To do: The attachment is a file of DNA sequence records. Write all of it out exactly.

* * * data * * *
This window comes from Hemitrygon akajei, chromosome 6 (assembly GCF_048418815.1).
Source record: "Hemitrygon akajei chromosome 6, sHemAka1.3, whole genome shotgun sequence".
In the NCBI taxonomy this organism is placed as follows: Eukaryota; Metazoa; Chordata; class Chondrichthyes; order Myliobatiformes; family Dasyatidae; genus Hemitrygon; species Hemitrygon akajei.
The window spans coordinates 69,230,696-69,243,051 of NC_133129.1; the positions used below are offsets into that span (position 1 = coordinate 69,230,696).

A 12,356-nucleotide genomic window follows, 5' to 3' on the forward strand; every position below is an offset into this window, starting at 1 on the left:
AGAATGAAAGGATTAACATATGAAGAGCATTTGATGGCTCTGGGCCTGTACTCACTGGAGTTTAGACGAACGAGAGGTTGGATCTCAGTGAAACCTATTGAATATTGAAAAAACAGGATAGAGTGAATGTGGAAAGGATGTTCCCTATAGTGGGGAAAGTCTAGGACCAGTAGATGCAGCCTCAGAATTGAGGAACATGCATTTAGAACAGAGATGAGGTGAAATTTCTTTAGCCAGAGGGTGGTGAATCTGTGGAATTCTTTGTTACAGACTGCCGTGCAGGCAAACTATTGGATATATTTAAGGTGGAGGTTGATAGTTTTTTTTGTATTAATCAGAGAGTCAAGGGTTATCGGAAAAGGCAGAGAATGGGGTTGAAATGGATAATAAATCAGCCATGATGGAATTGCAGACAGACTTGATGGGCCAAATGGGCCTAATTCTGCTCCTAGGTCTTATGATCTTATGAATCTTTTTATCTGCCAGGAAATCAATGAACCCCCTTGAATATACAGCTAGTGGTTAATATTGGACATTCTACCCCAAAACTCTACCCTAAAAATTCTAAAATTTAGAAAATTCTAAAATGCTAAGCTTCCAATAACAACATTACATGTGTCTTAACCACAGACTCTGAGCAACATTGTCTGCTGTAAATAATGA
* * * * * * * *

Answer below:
This window comes from Hemitrygon akajei, chromosome 6 (assembly GCF_048418815.1).
Source record: "Hemitrygon akajei chromosome 6, sHemAka1.3, whole genome shotgun sequence".
In the NCBI taxonomy this organism is placed as follows: Eukaryota; Metazoa; Chordata; class Chondrichthyes; order Myliobatiformes; family Dasyatidae; genus Hemitrygon; species Hemitrygon akajei.
The window spans coordinates 69,230,696-69,243,051 of NC_133129.1; the positions used below are offsets into that span (position 1 = coordinate 69,230,696).

A 12,356-nucleotide genomic window follows, 5' to 3' on the forward strand; every position below is an offset into this window, starting at 1 on the left:
AGAATGAAAGGATTAACATATGAAGAGCATTTGATGGCTCTGGGCCTGTACTCACTGGAGTTTAGACGAACGAGAGGTTGGATCTCAGTGAAACCTATTGAATATTGAAAAAACAGGATAGAGTGAATGTGGAAAGGATGTTCCCTATAGTGGGGAAAGTCTAGGACCAGTAGATGCAGCCTCAGAATTGAGGAACATGCATTTAGAACAGAGATGAGGTGAAATTTCTTTAGCCAGAGGGTGGTGAATCTGTGGAATTCTTTGTTACAGACTGCCGTGCAGGCAAACTATTGGATATATTTAAGGTGGAGGTTGATAGTTTTTTTTGTATTAATCAGAGAGTCAAGGGTTATCGGAAAAGGCAGAGAATGGGGTTGAAATGGATAATAAATCAGCCATGATGGAATTGCAGACAGACTTGATGGGCCAAATGGGCCTAATTCTGCTCCTAGGTCTTATGATCTTATGAATCTTTTTATCTGCCAGGAAATCAATGAACCCCCTTGAATATACAGCTAGTGGTTAATATTGGACATTCTACCCCAAAACTCTACCCTAAAAATTCTAAAATTTAGAAAATTCTAAAATGCTAAGCTTCCAATAACAACATTACATGTGTCTTAACCACAGACTCTGAGCAACATTGTCTGCTGTAAATAATGA